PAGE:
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Fashion democracy

Former PhD student turns the fashion world around

A former student from Cambridge Judge Business School, who has recently launched an Internet fashion business giving talented designers the opportunity to showcase their work, has cited that his PhD played a major part in the development of his business idea.

Florian Ellsaesser established Front Row Society in Berlin last year as a platform for new designers to present their designs to an international audience with the chance to see their efforts go into production and earn directly from their sales. The concept is called ‘fashion democracy’ as consumers are able to vote for the submissions they think are on trend through the Front Row Society website, and the most popular designs are produced.

Having undertaken the PhD programme at Cambridge Judge Business School in 2007, in which he focused on causal inference in the social sciences, Florian believes that this gave him the tools he needed to enter the business world and had a huge influence on the direction he wanted his business to take. He commented:

There were a few things that gave me the idea to start Front Row Society; mainly to allow people to easily interact and collaborate through the Internet and enable us to grasp a better understanding of what customers really want, particularly when there is still a tendency for large labels to dictate the trend. I felt that it was time to turn the fashion industry around and give new designers and artists access to the audience in the ‘front row’.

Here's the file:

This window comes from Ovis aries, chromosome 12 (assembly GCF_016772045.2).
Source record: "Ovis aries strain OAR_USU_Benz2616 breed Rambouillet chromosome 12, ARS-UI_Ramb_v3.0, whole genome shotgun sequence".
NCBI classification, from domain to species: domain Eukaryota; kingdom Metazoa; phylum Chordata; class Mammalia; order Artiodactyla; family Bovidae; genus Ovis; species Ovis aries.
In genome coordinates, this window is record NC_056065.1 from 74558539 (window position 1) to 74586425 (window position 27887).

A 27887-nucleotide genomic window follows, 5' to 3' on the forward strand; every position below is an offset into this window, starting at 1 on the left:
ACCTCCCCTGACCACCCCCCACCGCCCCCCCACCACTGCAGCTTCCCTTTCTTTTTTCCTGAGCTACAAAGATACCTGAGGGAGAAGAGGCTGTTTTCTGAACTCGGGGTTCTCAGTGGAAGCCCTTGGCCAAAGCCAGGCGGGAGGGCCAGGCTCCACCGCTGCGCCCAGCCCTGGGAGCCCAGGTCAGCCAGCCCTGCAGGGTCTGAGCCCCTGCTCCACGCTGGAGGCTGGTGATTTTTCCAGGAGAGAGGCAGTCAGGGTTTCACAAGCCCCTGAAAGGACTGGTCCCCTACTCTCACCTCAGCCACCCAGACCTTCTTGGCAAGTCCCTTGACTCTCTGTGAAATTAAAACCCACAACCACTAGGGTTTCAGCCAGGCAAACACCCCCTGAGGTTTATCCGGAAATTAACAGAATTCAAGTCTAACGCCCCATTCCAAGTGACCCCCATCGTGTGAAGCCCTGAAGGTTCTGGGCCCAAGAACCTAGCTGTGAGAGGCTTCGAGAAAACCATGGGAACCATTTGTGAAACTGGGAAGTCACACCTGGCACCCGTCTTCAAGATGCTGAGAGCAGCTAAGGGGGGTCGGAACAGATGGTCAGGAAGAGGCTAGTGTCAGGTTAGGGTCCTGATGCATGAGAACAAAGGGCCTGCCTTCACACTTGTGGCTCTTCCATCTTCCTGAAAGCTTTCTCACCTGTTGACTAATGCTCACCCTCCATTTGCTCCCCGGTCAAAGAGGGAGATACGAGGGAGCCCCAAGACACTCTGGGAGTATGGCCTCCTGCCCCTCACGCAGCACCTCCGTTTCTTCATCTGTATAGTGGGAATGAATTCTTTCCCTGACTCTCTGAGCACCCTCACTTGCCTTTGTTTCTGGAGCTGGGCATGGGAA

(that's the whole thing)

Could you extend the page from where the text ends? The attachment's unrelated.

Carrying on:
Florian Ellsaesser

Florian Ellsaesser

I chose to complete the PhD programme at Cambridge Judge Business School, as I always wondered why theories in psychology, sociology and economics are so far apart in the way they are phrased and validated and for me the necessary conclusion was to study research methodology and casual inference. I believe there are few places so open to alternative views and where I could have studied such subjects.

In a way, I see what I am doing now as the real life application of the research I did on my PhD. For me, to start a business is the ultimate test for theories that are produced in a business school.”

Dr Jochen Runde, Director of the MBA programme at Cambridge Judge Business School, commented:

Florian’s PhD research was in the relatively abstruse areas of causal inference and causal explanation, and his story is a wonderful example of how quite theoretical work can pay dividends in a highly practical, entrepreneurial context.”